Markeya Peteranetz

Learning Assessment Coordinator
Markeya Peteranetz
Contact Information:
W 136 Nebraska Hall
City Campus (Lincoln)
(402) 472-4940
peteranetz@unl.edu
Email    LinkedIn
Professional Memberships:
• American Educational Research Association


About Me:
Primary Responsibilities
  • Support the development, implementation, and promotion of professional ABET accredited development programs for engineering faculty to assist them with incorporating successful evidence-based instructional strategies in engineering education.
  • Contribute to the scholarship of teaching and learning (SOTL) within the College of Engineering by supporting faculty, primarily through research design and analysis, measurement and assessment, and the dissemination of research findings.
  • Coordinate and develop assessment and evaluation processes for ongoing faculty development and co-curricular programs within the College of Engineering.
Education
  • PhD (2018) - Educational Psychololgy, University of Nebraska-Lincoln
  • MA (2014) - Educational Psychology, University of Nebraska-Lincoln
  • BS (2012) - Psychology, Univeristy of Nebraska at Kearney
Bio

Markeya earned her Bachelor’s degree in Psychology from the University of Nebraska at Kearney., where she was a member of the volleyball and track & field teams. She earned her Master’s degree and PhD in the Cognition, Learning, and Development specialization in the Department of Educational Psychology at the University of Nebraska-Lincoln. Her research interests center on differences in undergraduate students’ motivation, metacognition, and self-regulation across authentic learning settings, and how those factors relate to learning and retention. Prior to joining the College of Engineering, Markeya worked as part of an interdisciplinary research team studying the impacts of specially designed learning exercises that integrate computational thinking and creative thinking. As a native of Wood River, Nebraska, she is a life-long Husker, and most of her free time is spent playing, coaching, and watching volleyball.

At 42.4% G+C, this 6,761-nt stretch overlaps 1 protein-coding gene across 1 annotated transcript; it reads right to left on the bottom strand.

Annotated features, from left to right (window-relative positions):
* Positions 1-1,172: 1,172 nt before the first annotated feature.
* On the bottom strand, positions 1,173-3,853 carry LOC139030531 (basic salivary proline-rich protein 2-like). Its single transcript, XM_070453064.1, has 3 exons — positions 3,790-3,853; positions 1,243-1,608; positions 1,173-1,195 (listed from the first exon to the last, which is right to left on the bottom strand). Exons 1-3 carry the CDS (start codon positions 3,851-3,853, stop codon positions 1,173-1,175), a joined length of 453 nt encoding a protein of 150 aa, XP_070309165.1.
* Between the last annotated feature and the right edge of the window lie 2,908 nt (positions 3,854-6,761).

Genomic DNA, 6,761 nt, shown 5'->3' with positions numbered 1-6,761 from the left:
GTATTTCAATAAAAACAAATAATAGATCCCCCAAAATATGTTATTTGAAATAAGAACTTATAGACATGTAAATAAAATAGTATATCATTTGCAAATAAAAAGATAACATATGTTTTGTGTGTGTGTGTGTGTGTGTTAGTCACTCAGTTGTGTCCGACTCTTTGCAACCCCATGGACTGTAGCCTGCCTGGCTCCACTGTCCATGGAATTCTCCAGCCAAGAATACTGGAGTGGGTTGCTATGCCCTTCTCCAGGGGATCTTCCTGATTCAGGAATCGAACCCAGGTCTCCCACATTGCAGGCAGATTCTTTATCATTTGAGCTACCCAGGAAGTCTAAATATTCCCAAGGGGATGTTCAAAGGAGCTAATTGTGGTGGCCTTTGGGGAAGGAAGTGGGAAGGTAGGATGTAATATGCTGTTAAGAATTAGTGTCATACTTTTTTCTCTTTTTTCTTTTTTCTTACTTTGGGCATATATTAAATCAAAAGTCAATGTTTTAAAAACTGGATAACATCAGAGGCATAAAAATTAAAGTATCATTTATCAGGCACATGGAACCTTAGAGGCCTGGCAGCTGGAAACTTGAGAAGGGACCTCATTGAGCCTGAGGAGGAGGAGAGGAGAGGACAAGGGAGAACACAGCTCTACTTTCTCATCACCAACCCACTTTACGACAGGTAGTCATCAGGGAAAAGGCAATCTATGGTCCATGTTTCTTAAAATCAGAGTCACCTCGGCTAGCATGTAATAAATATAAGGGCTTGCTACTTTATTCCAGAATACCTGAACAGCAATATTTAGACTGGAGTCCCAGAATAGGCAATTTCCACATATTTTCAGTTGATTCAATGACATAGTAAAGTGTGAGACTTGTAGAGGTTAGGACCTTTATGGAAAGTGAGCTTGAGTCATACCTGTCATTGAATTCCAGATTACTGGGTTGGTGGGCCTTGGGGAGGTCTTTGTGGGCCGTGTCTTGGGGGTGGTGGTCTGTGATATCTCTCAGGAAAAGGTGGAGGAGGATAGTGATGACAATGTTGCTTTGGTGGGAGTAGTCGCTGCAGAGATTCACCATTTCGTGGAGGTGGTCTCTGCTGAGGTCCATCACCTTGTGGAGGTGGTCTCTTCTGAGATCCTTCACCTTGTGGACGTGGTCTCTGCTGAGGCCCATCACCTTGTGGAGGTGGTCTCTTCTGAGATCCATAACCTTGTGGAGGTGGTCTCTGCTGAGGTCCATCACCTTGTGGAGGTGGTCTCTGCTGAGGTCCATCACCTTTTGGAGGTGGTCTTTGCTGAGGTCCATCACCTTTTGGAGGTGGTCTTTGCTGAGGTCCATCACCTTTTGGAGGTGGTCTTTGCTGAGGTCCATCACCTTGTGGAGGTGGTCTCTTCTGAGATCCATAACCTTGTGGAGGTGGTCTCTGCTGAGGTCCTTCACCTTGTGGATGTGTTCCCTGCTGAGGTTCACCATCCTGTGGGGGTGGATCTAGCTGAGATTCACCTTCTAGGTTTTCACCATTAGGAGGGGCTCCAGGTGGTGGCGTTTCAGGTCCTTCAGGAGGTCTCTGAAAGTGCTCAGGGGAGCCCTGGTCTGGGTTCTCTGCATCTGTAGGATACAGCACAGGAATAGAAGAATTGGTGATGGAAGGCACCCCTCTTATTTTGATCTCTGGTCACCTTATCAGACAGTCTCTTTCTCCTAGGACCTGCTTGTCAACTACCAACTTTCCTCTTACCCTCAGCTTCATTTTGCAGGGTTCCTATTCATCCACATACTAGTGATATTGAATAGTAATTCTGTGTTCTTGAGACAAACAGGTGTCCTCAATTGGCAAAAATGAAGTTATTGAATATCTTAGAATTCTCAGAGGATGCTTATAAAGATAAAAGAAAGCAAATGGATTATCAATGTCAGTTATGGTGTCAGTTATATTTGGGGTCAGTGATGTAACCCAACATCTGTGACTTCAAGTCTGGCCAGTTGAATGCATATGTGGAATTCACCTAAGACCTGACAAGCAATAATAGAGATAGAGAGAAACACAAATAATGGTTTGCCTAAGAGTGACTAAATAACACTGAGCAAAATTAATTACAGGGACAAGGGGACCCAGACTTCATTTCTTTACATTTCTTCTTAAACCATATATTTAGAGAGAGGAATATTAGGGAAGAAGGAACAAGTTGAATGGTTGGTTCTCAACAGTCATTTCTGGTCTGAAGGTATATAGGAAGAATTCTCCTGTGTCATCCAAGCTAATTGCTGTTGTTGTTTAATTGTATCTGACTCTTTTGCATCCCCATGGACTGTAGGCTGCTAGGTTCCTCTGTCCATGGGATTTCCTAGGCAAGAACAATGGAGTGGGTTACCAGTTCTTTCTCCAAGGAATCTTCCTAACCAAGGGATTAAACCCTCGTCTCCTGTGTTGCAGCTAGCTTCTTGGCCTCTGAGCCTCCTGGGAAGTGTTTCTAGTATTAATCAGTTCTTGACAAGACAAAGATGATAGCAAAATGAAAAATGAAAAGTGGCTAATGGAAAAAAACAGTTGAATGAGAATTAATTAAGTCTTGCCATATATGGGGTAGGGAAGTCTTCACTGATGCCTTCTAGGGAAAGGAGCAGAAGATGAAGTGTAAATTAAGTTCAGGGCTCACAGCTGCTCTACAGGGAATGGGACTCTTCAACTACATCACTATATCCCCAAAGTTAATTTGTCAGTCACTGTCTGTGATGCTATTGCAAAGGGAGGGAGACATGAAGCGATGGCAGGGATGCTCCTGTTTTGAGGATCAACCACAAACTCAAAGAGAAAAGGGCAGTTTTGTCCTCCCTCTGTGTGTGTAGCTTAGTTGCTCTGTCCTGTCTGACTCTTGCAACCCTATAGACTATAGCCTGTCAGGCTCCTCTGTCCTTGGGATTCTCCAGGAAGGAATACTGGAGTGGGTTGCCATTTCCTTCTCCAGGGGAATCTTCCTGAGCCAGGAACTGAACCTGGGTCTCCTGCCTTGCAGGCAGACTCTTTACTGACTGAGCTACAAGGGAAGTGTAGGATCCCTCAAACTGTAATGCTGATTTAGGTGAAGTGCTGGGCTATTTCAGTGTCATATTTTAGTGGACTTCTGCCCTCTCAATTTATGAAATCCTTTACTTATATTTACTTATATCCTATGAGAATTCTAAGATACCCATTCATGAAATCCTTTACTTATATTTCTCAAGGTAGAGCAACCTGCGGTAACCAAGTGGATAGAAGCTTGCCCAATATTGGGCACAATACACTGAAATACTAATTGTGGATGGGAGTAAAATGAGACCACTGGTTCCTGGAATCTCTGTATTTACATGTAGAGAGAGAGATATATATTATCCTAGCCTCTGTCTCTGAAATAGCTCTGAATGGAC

Select Publications & Presentations
  1. Peteranetz, M. S. & Soh, L.-K. (2019). Building computational creativity in an online course for non-majors. In Proceedings of the 50th ACM Technical Symposium on Computer Science Education (SIGCSE’19) (pp. TBD). New York: ACM.
  2. Peteranetz, M. S., Shell, D. F., Soh, L.-K., Ingraham, E., & Flanigan, A. E. (2018). IUSE computational creativity: Improving learning, achievement, and retention in computer science for CS and non-CS undergraduates. In Proceedings of 2018 ASEE Annual Conference & Exposition. https://peer.asee.org/30740
  3. Peteranetz, M. S., Flanigan, A. E., Shell, D. F., & Soh, L.-K. (2018). Future-oriented motivation and retention in computer science. In Proceedings of the 49th ACM Technical Symposium on Computer Science Education (SIGCSE’18) (pp. 350-355). New York: ACM.
  4. Luo, L., Kiewra, K. A., Flanigan, A. E., Peteranetz, M. S. (2018). Laptop versus longhand note taking: Effects on lecture notes and achievement. Instructional Science. doi: 10.1007/s11251-018-9458-0
  5. Peteranetz, M. S., Flanigan, A. E., Shell, D. F., & Soh, L.-K. (2018). Helping engineering students learn in introductory computer science (CS1) using computational creativity exercises (CCEs). Institute of Electrical and Electronics Engineers Transactions on Education, 61(3), 195-203. doi: 10.1109/TE.2018.2804350
  6. Peteranetz, M. S., Flanigan, A. E., Shell, D. F., & Soh, L.-K. (2018). Career aspirations, perceived instrumentality, and achievement in undergraduate computer science courses. Contemporary Educational Psychology, 53, 27-44. doi: 10.1016/j.cedpsych.2018.01.006
  7. Peteranetz, M. S., Flanigan, A. E., Shell, D. F., & Soh, L.-K. (2017). Computational creativity: An avenue for promoting learning in computer science. Institute of Electrical and Electronics Engineers Transactions on Education, 60(4), 305-313. doi: 10.1109/TE.2017.2705152